Judging the patience of the average cinegoers, the running time of the atmospheric war masterpiece “Das Boot” was trimmed down to two hours and 29 minutes for its international release from the six hours of original runtime. But unlike the major films where the studios took control, here the decision was taken and supervised by director Wolfgang Petersen himself, and while not the same result as the original, this version represented the chaotic chamber drama well.
The claustrophobia that the submarine crews endured in their journey to uncertain oblivion didn’t have enough scope to highlight in the theatrical release, but as it was administered by the original person in charge, the theme and mood of the film remained intact. Independent of the version – theatrical or director’s – “Das Boot” remains as one of the best anti-war films of all time. But it is advisable to watch the six-hour long version instead if there is an option for the viewer to choose.
4. Touch of Evil
From the very beginning of “Touch of Evil,” we see the comeback of a true auteur in celluloid after many years. The carefully planned and choreographed introductory one-take action sequence immediately submerges the viewer in the uncomfortable geography of the US-Mexico border. But the tragic fate Orson Welles always had in terms of artistic control will again hinder the making of the last superior film noir in its golden period.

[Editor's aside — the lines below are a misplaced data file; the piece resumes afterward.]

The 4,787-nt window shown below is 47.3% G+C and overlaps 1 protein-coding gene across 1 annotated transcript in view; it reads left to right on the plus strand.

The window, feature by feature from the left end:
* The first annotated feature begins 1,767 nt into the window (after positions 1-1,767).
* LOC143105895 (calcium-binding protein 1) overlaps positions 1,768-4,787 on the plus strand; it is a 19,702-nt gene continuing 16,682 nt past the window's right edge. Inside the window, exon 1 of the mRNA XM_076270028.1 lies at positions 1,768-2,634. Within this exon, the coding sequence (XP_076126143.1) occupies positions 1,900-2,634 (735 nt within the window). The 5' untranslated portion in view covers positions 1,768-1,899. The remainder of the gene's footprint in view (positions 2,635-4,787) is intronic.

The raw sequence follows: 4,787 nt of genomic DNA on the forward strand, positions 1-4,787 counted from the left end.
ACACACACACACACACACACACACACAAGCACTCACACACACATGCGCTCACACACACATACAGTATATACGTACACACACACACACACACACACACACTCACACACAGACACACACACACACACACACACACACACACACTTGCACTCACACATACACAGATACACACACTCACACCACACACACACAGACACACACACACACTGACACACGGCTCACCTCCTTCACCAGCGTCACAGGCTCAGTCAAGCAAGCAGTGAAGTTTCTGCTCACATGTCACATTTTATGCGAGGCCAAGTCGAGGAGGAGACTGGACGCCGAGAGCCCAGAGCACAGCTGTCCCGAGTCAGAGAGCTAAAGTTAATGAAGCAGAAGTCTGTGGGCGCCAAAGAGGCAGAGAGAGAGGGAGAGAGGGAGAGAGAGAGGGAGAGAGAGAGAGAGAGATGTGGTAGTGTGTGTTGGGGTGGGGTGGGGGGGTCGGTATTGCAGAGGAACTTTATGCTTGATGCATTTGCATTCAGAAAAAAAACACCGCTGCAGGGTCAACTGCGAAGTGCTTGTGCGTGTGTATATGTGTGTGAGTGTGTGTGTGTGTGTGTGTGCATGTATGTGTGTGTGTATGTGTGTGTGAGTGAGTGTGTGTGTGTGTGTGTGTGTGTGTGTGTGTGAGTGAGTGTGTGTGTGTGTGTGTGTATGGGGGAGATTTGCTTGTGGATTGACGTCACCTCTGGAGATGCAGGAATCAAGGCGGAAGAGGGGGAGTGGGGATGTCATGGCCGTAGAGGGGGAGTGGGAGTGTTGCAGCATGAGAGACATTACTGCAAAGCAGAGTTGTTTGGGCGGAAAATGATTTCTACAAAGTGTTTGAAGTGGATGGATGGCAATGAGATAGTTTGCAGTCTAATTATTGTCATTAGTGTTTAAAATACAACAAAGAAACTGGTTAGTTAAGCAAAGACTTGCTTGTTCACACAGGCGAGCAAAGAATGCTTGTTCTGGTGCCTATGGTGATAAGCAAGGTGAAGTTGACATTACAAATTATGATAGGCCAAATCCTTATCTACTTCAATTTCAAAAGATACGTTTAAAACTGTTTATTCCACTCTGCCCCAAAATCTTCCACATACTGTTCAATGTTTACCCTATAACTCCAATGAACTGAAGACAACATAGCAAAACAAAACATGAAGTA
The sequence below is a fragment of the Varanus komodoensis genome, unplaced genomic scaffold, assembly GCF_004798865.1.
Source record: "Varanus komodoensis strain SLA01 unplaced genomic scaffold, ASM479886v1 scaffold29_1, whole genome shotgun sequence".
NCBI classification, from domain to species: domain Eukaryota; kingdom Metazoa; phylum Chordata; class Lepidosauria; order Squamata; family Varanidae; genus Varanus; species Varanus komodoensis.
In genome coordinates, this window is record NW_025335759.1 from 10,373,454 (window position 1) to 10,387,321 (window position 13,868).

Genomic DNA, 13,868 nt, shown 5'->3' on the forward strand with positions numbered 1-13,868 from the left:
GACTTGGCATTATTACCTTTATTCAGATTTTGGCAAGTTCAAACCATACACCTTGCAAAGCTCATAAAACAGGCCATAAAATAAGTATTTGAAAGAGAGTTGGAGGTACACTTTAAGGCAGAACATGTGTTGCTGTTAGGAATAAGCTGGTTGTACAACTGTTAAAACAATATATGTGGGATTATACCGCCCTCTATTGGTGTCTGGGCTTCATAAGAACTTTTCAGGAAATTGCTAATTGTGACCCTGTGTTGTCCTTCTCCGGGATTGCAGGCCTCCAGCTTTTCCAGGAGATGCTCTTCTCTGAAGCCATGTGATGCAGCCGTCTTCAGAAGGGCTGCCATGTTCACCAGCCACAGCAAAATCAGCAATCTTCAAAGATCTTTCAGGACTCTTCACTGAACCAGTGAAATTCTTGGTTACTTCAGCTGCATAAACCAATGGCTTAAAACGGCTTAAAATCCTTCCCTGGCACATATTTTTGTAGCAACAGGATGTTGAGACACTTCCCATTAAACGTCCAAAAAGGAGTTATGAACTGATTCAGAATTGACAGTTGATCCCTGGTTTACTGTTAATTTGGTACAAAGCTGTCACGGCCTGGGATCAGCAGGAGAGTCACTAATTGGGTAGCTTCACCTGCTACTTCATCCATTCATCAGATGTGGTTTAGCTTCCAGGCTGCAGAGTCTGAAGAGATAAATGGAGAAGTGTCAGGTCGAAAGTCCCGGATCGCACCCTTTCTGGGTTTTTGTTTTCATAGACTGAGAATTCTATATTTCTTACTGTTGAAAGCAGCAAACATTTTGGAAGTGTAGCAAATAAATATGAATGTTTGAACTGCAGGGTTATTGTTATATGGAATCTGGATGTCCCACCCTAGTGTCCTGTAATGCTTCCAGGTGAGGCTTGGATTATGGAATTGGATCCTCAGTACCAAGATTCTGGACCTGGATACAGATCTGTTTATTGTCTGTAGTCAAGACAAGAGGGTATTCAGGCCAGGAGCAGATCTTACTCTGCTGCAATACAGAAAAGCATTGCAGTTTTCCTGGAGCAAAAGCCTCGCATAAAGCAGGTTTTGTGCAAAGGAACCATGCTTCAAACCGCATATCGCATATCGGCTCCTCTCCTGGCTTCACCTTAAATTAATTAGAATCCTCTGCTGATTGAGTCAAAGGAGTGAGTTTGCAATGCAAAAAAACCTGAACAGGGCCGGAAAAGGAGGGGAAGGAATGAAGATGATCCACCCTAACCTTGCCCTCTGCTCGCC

The executives at Universal Pictures and Welles clashed over the use of title credit and music in that one-take sequence, which, according to Welles, would distract the viewer. Welles sent a 58-page memo to the producers as a request to preserve his artistic choice where he suggested the inclusion of the credits at the end – and he was ultimately robbed of his control in the post-production process.